Sunday 17 December 2017

Taoiseach to honour 'sacrifices' in bailout exit speech as he goes head to head with Tom Cruise

Tom Cruise at the UK premiere of Mission: Impossible
Tom Cruise at the UK premiere of Mission: Impossible

Michael Brennan Deputy Political Editor

TAOISEACH Enda Kenny says he is going to thank people for their "exceptional sacrifices" in his 'State of the Nation' speech to mark the country's exit from the bailout.

But Mr Kenny will also be emphasising that the country is not "flush with money" and the Government will still have to pursue sound economic policies.

The Cabinet will meet this morning to discuss its new economic plan for the rest of the decade. The Medium Term Economic Strategy is expected to contain some specific fiscal targets up to 2020.

The plan will be published next week following the exit from the bailout. But the Government is stressing the plan will very much focus on a sense of 'steady as it goes' and sound economic policies.

Mr Kenny said, as well as thanking people, he wanted to flag up the Government's economic strategy for its remaining time in office.

"We're not going back to the culture that caused this problem. We have put safeguards and different regulations in place so that doesn't happen," he said.

Mr Kenny's address will be broadcast after the RTE 'Nine O'Clock News' on Sunday.

Mr Kenny will be displacing architect Dermot Bannon, whose 'Room to Improve' show had been scheduled to start at 9.30pm. That show will start later to accommodate Mr Kenny's six-minute speech.

And he will be competing with the Tom Cruise blockbuster 'Mission Impossible' on RTE 2.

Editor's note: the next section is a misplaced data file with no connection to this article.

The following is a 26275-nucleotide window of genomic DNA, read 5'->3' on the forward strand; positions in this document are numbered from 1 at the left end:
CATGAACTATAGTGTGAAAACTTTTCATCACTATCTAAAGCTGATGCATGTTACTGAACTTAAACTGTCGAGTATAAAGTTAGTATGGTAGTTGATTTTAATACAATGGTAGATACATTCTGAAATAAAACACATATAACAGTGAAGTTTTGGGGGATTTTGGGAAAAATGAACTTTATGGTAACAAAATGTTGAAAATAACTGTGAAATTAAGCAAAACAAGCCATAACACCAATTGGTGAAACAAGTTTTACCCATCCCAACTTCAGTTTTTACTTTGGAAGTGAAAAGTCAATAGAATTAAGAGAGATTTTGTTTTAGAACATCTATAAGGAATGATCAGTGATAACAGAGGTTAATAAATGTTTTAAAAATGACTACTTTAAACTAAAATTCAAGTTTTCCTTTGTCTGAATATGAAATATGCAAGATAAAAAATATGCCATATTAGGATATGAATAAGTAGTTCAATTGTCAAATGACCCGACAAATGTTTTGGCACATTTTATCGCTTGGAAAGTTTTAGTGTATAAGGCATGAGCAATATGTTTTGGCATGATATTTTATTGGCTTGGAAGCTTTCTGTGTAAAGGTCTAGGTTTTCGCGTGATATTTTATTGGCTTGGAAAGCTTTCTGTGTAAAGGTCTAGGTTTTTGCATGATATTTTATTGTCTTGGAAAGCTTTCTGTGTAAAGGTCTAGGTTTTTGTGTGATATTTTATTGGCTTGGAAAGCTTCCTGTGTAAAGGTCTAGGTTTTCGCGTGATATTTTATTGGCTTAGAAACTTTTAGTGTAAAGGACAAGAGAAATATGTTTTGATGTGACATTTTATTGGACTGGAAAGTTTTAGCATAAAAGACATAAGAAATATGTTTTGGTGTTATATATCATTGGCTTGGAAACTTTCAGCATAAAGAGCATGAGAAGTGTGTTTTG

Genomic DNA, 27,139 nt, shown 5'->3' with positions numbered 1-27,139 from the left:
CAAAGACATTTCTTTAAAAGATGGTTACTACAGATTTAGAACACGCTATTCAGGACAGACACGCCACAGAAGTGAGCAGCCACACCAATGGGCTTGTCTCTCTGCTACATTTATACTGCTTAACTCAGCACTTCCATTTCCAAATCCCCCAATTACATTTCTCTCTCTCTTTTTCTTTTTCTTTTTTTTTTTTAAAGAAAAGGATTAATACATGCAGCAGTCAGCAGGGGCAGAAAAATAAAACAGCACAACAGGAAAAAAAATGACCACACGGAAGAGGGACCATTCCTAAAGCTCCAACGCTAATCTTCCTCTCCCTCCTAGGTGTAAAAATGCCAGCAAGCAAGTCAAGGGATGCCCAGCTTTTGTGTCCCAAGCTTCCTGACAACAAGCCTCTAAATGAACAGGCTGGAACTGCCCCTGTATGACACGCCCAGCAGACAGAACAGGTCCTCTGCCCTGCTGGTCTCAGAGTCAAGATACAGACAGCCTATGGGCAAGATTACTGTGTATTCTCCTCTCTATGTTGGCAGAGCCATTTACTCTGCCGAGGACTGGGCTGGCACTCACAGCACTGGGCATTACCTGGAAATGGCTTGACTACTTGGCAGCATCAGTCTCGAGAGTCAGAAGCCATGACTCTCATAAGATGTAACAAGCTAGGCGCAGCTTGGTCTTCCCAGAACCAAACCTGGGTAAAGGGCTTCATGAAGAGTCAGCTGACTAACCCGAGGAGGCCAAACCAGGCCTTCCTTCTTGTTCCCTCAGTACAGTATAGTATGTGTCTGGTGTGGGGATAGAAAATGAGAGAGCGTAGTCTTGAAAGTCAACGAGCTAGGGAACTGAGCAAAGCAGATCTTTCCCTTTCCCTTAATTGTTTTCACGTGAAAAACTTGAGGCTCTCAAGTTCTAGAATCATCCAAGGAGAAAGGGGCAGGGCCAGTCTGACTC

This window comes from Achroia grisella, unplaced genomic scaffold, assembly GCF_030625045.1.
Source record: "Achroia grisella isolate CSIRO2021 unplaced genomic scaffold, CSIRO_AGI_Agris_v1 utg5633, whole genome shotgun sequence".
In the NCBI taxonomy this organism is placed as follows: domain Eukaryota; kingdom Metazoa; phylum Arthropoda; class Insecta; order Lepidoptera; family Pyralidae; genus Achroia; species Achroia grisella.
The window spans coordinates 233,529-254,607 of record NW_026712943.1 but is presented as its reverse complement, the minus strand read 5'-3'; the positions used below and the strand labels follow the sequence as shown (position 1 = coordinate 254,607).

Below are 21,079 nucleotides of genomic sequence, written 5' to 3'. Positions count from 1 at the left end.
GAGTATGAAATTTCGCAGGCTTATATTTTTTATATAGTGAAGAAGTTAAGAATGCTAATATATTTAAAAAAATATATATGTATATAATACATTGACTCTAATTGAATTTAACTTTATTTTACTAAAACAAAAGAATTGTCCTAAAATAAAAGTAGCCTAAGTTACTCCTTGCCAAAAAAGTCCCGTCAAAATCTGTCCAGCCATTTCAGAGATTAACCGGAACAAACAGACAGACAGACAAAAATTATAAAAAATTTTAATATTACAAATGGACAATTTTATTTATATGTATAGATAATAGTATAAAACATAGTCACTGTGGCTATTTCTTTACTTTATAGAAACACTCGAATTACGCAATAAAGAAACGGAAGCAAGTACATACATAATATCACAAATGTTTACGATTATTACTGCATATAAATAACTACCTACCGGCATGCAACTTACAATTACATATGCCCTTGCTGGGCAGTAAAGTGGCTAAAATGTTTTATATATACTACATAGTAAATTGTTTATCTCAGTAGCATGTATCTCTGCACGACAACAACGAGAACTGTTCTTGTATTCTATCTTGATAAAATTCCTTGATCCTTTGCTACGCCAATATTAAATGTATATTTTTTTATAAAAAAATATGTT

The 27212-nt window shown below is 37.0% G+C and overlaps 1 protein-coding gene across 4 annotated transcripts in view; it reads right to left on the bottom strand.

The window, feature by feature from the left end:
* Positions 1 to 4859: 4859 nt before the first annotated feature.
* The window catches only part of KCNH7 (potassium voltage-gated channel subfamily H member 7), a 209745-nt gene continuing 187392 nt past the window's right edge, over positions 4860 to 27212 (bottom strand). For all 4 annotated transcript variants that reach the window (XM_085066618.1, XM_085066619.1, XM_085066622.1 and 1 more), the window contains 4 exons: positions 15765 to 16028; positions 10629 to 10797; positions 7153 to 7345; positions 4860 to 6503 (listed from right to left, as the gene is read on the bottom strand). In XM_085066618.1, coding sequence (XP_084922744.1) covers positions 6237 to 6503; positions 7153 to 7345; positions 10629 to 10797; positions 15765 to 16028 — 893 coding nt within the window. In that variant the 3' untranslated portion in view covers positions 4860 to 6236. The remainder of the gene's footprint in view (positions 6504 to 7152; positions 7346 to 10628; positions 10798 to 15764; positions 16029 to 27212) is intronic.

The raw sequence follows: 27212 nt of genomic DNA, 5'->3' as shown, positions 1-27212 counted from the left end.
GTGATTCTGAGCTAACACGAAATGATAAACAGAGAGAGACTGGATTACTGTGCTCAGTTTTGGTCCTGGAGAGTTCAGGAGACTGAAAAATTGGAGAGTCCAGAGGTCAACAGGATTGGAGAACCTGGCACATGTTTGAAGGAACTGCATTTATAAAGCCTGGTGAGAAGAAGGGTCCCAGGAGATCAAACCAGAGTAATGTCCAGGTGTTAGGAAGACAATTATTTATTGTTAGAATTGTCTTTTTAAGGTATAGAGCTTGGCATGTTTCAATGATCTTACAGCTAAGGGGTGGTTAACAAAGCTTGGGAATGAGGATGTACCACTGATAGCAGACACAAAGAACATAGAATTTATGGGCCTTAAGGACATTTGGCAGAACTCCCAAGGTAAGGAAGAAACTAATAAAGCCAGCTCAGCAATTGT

The night after Mr Kenny's speech, the leaders of the opposition will be given the opportunity to respond.

Fianna Fail leader Micheal Martin, Sinn Fein president Gerry Adams and a leader of the Technical Group will be given two minutes each on live television.

Mr Kenny said he will be saying "thanks to the people of Ireland" for having to make exceptional sacrifices to restore the public finances.

"We've a long way to go. But the credit here is due to people who have put up with these difficulties and challenges.

"My message is that the shutters go up behind us. We're not going back to that culture which caused that problem. We will move forward with the Medium Term Economic Strategy, which shows signposts for time ahead," he said.


An RTE spokesperson said it was only obliged to facilitate a broadcast by the Taoiseach to the nation in a state of national emergency.

But the national broadcaster said it had received a request for time from Mr Kenny's office and had decided to grant it.

The spokesperson said it was also not obliged to give time to the Opposition but had decided to do so in the interests of fairness and balance.

RTE has not yet got the name of who will represent the Technical Group.

Mr Kenny said: "As we exit the bailout on Sunday, it means that Ireland stands again as a full member of the eurozone.

"We won't be flush with money on Monday morning but it certainly gives a psychological impetus to our people and a growing sign of confidence we will maintain our momentum. We will achieve our target of a 3pc deficit by 2015 and we will continuously work at job creation for 2014 and beyond.

"The signposts for the time ahead lead to the point where I've always said that we'll be recognised as the best small country to do business, the best country in which to raise a family and the best country in which to grow old with a sense of dignity and respect. These are not theoretical aspirations. They are achievable targets and objectives by 2016."

Irish Independent

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